Designers and architects have long experienced a disconnect between their designs and the application of that design in the real world; what seems ideal in the studio or lab may simply not translate on site. New software developed by Ryerson Architectural Science professor Vincent Hui and his co-researcher employs augmented reality to bridge that gap.
The Augmented Reality in Development Design (ARIDD) project is the brainchild of Hui and his former student turned co-researcher Matthew Compeau; it builds on a previous augmented reality (AR) app designed by Hui in 2011. By definition, augmented reality is the superimposing of computer generated information on top of physical reality, viewed on a computer, personal device or via projection. Using AR technology, the software designed by the pair takes student work and loads it on to an augmented reality marker, which is then printed. That marker or ‘tag’ can then be placed in either a scaled environment in studio or in real time and space at the site location. The software reads the marker with an HD camera and lays an image of the architectural design on top of the existing environment, viewed on a laptop or tablet device.
Students experience a multi-dimensional, full 360 degree view of their building in that location, allowing them to assess their design for such factors including day lighting, zoning constraints, acoustics, responses to social and historical factors as well as aesthetic considerations.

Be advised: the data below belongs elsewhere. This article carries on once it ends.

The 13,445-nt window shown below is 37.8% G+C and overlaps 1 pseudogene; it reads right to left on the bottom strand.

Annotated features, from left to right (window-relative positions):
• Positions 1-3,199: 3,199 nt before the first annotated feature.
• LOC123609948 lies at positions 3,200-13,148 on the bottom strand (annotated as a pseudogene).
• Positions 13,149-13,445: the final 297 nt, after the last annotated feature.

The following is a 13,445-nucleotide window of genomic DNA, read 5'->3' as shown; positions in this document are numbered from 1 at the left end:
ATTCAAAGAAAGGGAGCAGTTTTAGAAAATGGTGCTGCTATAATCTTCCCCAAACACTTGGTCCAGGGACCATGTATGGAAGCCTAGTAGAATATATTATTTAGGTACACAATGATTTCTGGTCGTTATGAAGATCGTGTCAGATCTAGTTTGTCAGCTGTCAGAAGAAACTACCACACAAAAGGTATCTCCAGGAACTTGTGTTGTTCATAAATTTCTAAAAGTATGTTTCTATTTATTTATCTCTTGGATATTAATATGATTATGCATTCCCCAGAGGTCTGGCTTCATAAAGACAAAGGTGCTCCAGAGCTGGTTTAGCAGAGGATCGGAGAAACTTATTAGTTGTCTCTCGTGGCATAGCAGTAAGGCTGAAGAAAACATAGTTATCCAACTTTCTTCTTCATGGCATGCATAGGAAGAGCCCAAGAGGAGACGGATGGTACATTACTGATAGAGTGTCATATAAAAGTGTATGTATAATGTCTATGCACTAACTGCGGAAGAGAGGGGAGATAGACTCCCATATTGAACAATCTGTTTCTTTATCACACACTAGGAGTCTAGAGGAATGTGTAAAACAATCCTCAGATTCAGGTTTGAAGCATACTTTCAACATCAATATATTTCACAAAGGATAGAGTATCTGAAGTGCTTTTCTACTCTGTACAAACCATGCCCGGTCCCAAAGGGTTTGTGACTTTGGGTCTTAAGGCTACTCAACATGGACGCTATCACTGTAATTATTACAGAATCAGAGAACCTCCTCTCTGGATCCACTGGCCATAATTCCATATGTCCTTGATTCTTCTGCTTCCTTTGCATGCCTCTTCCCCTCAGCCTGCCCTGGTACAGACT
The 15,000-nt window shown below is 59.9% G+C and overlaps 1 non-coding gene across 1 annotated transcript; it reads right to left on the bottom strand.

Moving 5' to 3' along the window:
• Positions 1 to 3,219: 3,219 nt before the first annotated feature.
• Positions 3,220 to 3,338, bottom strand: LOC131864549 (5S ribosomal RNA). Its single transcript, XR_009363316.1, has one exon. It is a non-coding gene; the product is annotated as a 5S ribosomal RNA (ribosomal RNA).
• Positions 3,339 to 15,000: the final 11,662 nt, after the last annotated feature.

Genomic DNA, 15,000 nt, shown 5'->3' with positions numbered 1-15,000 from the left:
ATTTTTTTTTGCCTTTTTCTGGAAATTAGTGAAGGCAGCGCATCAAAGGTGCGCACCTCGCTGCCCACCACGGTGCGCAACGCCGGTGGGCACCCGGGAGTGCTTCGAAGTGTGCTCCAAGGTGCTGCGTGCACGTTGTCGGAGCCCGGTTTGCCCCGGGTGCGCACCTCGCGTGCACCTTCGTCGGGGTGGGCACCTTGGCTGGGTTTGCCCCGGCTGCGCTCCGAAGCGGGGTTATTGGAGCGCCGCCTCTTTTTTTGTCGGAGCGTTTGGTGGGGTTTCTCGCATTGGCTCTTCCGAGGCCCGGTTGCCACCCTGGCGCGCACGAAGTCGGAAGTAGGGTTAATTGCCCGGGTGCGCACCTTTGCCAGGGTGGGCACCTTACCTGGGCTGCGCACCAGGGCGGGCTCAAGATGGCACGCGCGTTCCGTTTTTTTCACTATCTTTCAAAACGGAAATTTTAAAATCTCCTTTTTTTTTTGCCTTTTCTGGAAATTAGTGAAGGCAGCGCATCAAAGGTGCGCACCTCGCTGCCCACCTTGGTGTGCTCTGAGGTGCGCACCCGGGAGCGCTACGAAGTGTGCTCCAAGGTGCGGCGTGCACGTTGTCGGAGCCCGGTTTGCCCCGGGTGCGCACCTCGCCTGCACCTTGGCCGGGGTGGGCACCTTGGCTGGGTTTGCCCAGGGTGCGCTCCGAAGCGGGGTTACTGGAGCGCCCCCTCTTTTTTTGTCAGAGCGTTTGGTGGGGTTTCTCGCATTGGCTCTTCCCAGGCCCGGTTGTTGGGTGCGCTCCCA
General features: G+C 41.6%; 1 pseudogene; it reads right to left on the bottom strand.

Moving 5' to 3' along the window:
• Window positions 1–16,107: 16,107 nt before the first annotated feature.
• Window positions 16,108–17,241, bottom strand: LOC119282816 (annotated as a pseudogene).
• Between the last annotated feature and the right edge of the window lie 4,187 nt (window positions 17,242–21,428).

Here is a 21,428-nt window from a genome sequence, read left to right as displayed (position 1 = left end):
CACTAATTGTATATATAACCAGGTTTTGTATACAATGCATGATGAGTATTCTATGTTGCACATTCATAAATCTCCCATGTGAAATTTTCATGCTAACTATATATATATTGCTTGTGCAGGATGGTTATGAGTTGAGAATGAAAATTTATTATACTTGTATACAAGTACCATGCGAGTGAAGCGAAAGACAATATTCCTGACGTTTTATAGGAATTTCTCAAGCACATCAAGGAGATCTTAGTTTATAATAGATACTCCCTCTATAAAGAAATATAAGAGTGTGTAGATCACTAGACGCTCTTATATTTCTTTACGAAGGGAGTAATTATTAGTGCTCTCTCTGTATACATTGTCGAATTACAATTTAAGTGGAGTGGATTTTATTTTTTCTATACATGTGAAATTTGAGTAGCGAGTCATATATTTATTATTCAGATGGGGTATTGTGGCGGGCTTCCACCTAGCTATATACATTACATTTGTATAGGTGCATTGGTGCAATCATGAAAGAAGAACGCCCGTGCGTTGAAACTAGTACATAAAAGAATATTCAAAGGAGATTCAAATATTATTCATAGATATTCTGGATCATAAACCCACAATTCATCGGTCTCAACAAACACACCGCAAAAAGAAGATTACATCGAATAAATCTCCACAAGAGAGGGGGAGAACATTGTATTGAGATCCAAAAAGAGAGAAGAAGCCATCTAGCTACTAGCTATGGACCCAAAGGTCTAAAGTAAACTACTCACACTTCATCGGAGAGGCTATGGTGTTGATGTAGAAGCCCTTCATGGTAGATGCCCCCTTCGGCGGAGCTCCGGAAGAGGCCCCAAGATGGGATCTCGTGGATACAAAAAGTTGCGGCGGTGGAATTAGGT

“The software emerged from a desire to continue the innovative teaching we have integrated into the Department of Architectural Science, starting with instructional support via online tutorials, then into investigative support via the Arch-App, and now with interactive capacity via the ARIDD platform,” says Hui. “Though augmented reality is becoming ubiquitous in many industries, the innovation lies in the platform’s capacity as a design development tool in bridging the gap between design on a computer screen and real world context.”
The use of augmented reality as a teaching tool has become more popular in recent years; accessibility to such software has increased thanks in large part to increased affordability. And while the use of AR in the classroom is not new, the application of AR in architecture specifically is underutilized. To remedy this, Hui and Compeau designed the ARIDD software, with the main objective of allowing students to visualize their designs in real time in the physical world. Whether in the classroom or on the street, the ARIDD software gives the user a true sense of context that is not available with other programs, greatly improving design effectiveness and efficiency. The software also allows students to make changes to their designs on the fly, removing the need to remodel, render and photomontage their design with each iteration.
To date, the software has been successfully tested on two groups of Ryerson architectural science students. Students benefit from being able to quickly and intuitively alter their designs in a hybrid of virtual and physical realities, an experience and skill that will be of benefit to them when they become professionals. The prototype of the ARIDD project was made possible by funding from Ryerson University’s Learning and Teaching Enhancement Fund. Hui will be presenting the software and findings to date at this month’s Building Technology Educators Society conference in Rhode Island.
As with any prototype, the ARIDD project continues to transform. Both Hui and Compeau continue to develop the software and anticipate the finished product benefitting not only students but the professional practice.
To view the ARIDD software in action, view the following videos on Ryerson’s Youtube channel: